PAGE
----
Serving with her family in Ethiopia, Suzy Wilson finds a full stomach and a feeling of security leave her yearning…
Caught between two worlds, our people in mission are often faced with the stark realities of privilege and poverty. Mission partner Suzy Wilson takes us for a walk…
By Suzy Wilson
Almost every day I walk along the road outside our compound. There is a quiet kind of vibrancy there that I relish; I greet Alem, who sells coffee under her tarpaulin at the side of the road, and crouch down to buy potatoes from one of the ladies who piles them up just nearby.
I visit the fruit store, its shelves heavy with colour and laden with produce – watermelons, bananas, papayas. I walk past the line of older teenage boys who are chatting and laughing, apparently unconcerned whether or not they gain much business shining shoes. I stop by the souk next to the lively bus station, where tuk tuks and minibuses compete for customers and space to manoeuvre.
Feeling the weight
Soon my rucksack is heavy with dark green avocados, those green-yellow local oranges that the kids love, and milk, eggs and meat. That was the easy part. Then I turn and begin the short walk back to our house. I feel the weight in my bag as I pass the girl with a seriously scarred face, the lady leaning heavily on her stick with only one leg, and the mum and her baby, who is learning to crawl at the side of the road.
I give them some fruit or bread which they receive gratefully, and has cost me almost nothing, and I mutter a prayer on my way into the compound as I knock loudly on the high grey gate with tangled barbed wire along the top, waiting for the guard who will let me in.
I am painfully aware that my feeble offering is far from enough, practically laughable in the face of their extreme circumstances; in comparison my life is unimaginably luxurious, I walk and operate in a world designed around ease and safety.
I am caught up in the embarrassment and guilt, and a troubling self-realisation of my struggle, unwilling and unable to act as I believe I should.
It would be so much easier…
As I walk towards my home, a place of peace and predictability with lilies and white roses in a flowerbed bordering the outside, I am left merely with a faltering cry of Come Lord Jesus, but words spoken with a full stomach and from a feeling of security are unable to anchor; such a desperate prayer does not belong to me.
It would be so much easier not to see them every day, to create structures and rhythms that allow me to live in a false reality that denies the existence of wretchedness and misery.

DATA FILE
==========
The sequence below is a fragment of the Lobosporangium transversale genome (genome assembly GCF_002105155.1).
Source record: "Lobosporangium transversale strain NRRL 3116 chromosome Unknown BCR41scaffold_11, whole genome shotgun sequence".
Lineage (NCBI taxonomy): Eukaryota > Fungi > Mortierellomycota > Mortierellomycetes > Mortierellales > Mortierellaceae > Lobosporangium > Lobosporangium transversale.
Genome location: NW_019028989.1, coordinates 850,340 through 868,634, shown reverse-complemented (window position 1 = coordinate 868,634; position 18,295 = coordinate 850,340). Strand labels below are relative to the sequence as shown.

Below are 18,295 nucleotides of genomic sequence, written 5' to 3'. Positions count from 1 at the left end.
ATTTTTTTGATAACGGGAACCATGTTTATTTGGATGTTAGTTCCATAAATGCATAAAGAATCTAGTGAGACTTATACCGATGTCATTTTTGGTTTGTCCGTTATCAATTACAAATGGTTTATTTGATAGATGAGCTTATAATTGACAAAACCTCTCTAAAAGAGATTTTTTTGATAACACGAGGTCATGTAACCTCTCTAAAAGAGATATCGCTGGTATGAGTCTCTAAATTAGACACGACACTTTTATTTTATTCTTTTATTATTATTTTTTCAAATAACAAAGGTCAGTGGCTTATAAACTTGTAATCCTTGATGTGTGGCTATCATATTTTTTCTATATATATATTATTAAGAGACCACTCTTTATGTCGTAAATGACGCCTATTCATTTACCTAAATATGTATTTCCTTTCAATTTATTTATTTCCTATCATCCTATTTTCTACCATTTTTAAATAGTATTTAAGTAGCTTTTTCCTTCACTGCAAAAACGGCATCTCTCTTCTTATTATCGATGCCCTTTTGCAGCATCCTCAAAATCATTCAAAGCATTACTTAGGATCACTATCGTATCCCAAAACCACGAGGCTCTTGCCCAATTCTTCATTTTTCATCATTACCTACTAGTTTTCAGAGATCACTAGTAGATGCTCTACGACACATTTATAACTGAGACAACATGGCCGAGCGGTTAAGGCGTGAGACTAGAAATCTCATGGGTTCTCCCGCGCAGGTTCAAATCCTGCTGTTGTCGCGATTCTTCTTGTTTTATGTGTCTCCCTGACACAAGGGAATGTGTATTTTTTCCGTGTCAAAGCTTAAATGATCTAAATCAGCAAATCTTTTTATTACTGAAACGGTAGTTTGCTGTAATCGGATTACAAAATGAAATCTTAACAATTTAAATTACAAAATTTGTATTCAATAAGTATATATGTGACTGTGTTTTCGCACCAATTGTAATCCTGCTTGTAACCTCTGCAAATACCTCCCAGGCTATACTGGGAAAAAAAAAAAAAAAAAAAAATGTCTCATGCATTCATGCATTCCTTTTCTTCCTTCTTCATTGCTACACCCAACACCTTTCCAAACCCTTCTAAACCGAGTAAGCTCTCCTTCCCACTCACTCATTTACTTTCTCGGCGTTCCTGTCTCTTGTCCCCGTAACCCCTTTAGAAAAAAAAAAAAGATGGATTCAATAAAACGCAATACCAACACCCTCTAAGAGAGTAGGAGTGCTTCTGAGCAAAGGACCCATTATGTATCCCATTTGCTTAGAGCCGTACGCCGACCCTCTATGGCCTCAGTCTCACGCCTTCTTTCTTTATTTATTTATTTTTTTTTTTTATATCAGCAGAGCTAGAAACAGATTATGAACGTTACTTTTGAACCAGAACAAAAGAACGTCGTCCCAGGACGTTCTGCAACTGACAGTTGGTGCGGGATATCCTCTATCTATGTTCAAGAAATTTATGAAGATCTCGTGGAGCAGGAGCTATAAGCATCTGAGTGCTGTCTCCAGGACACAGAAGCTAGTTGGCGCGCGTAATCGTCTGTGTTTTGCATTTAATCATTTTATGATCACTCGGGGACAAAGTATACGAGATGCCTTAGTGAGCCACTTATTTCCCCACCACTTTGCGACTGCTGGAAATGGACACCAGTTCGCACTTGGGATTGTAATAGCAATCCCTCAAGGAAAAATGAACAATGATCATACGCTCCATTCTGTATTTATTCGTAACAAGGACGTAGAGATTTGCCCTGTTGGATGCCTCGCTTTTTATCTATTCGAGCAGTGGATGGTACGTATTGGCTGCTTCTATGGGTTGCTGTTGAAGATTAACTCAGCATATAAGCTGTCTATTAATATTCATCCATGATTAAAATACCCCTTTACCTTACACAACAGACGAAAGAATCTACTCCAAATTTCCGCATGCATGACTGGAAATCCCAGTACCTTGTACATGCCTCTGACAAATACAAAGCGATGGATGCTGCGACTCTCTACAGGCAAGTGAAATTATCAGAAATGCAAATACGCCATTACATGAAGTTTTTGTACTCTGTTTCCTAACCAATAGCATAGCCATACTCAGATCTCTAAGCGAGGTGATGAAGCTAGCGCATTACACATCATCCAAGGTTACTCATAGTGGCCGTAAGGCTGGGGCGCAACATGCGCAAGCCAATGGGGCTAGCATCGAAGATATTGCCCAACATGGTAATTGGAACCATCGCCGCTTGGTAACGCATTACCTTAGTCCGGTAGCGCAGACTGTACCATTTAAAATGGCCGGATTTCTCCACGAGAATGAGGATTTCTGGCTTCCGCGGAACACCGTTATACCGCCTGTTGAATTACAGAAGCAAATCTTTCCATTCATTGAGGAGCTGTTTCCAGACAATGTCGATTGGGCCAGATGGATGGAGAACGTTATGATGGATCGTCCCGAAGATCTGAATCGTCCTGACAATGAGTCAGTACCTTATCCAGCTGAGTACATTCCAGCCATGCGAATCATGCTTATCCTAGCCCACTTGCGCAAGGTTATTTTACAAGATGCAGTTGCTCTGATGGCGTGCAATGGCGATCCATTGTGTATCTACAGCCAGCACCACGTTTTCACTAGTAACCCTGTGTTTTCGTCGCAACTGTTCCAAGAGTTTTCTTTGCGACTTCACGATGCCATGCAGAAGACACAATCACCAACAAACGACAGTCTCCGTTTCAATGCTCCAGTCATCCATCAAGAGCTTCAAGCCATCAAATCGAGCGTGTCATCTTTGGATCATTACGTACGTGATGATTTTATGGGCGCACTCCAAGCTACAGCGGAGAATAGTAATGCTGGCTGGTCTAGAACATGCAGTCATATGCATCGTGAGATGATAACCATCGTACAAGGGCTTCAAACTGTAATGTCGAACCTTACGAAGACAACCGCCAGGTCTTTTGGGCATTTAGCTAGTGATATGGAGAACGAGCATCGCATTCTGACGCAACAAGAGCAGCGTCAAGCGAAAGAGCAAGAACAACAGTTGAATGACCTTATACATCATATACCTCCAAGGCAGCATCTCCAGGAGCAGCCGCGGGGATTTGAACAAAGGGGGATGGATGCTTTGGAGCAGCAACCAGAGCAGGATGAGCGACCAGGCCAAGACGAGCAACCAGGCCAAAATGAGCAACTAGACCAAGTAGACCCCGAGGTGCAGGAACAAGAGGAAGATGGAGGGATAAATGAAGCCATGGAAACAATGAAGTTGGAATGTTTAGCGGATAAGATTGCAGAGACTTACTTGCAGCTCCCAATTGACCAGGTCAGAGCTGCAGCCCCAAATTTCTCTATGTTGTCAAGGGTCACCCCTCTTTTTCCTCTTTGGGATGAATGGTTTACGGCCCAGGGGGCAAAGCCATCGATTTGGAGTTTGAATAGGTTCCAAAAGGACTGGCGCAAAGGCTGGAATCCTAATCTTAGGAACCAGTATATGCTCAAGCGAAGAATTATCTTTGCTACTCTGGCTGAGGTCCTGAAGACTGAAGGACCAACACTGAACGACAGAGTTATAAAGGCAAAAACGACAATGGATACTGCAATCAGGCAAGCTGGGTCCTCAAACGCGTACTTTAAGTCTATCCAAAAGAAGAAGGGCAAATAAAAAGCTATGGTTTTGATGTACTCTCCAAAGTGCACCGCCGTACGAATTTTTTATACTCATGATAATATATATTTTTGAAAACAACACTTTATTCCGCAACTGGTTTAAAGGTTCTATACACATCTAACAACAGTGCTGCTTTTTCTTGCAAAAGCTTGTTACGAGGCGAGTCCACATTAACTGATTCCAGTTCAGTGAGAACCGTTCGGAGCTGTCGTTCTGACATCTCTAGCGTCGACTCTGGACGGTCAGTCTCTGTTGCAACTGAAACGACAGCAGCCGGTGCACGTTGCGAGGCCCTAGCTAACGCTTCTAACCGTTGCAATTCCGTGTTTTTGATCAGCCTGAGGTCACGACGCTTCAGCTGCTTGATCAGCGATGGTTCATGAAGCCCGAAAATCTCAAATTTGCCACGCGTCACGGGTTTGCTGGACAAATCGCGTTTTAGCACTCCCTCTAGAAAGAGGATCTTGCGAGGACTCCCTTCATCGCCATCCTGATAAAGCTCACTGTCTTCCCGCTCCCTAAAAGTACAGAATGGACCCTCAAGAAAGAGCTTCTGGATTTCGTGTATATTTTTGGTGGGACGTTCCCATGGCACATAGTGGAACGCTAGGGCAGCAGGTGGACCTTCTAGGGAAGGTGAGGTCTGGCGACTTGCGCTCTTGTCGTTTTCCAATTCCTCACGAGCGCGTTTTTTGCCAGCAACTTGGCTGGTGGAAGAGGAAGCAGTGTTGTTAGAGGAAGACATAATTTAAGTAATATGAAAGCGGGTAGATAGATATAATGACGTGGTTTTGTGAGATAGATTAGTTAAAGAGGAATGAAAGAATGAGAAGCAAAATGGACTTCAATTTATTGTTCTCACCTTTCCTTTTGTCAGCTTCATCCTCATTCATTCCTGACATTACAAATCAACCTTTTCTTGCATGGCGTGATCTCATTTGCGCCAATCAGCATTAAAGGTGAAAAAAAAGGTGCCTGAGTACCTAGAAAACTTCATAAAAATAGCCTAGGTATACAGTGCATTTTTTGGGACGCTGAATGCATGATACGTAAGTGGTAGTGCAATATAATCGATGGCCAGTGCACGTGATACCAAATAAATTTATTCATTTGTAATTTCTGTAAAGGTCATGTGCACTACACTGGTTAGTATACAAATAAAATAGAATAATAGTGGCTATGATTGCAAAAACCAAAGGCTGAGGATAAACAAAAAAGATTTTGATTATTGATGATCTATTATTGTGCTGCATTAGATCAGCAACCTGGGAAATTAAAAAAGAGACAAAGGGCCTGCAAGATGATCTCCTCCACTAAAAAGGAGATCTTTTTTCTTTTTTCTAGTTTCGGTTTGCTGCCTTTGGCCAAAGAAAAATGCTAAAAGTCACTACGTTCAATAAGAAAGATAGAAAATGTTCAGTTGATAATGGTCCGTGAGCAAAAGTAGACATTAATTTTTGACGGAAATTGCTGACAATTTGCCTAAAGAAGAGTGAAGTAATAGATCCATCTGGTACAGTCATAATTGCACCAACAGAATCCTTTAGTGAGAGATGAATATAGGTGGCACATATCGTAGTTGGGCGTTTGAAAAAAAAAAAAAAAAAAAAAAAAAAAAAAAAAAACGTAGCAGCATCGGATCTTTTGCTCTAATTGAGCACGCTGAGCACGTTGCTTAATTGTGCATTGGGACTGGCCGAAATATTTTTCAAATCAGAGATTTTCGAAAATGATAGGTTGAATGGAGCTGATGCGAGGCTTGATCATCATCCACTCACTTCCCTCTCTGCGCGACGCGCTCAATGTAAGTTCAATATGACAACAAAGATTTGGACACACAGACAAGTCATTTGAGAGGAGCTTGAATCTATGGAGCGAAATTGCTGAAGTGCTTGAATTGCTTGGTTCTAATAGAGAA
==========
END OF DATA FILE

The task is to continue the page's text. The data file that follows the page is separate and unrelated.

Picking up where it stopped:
It would be easier to not to look at their faces when I give them something, or to not ask their name – anything to create a more of a distance. It would be easier to forget them.
Because the girl with the badly burnt face still sits on the street day after day, with one eye that I’m not sure she can even close, staring at me as I bend down with a gift of a banana and – just for a whisper of a second – step into her desolation.
And now that baby has learnt to crawl, and he is working on his next milestone which almost certainly he too will conquer on this busy stretch of road where lorries pump out black smoke as they rev their ailing engines to accelerate up the hill.
A cry goes up
Today I walked to the bus, and so many more were lining the pavement, individuals and entire families whose lives are transient – they come and go and this morning sat huddled in the cold and wet under flimsy umbrellas with white cloths laid out to collect coins, while the clouds squeezed out their final remnants of rain to make way for sunshine and with it the possibility of at last warming up.
How long O Lord?
They are not my words to speak, but I voice them because I have seen and heard the desperate cries and the lonely lament from those whose fear and loss of hope is tangible every single day, and who long only to breathe deeply and freely.
These words are spoken for them as I remember the mother whose breasts are sore and full as they grieve the loss of their young baby, again.
I speak them because there are those who can’t eat, whose animals are dying and whose well has dried up – who are watching their children starve.
I plead with the Almighty as I read of the unimaginable horror and listen to friends tell me of massacres of women and children, and poor farmers.
A cry has gone out, her wailing is carried on the wind and you need only to be still to hear it.
Let justice roll
Dark clouds gather over the afternoon, the world becoming prematurely dark. The pressure builds and then at last, the clouds erupt and thick heavy drops of water begin to fall. It soon turns into hail, which jumps and dances off tin roofs. A familiar landscape is transformed into a watery chaos as streams are birthed and rush forth and pools emerge from the now sodden ground. And then, the storm draws to a close, and amid the stillness that settles, a vivid splendour bathes creation.
Come Lord Jesus.
Let justice roll on like a river, righteousness like a never-failing stream. Shower, O heavens, from above, and let the skies rain down righteousness, let the earth open, that salvation may spring up.
Sing and rejoice O daughter of Zion! For lo, I will come and dwell in your midst.Amos 5:24 (NIV); Isaiah 45:8 (NRSV); Zechariah 2:10 (NRSV)
How long O Lord?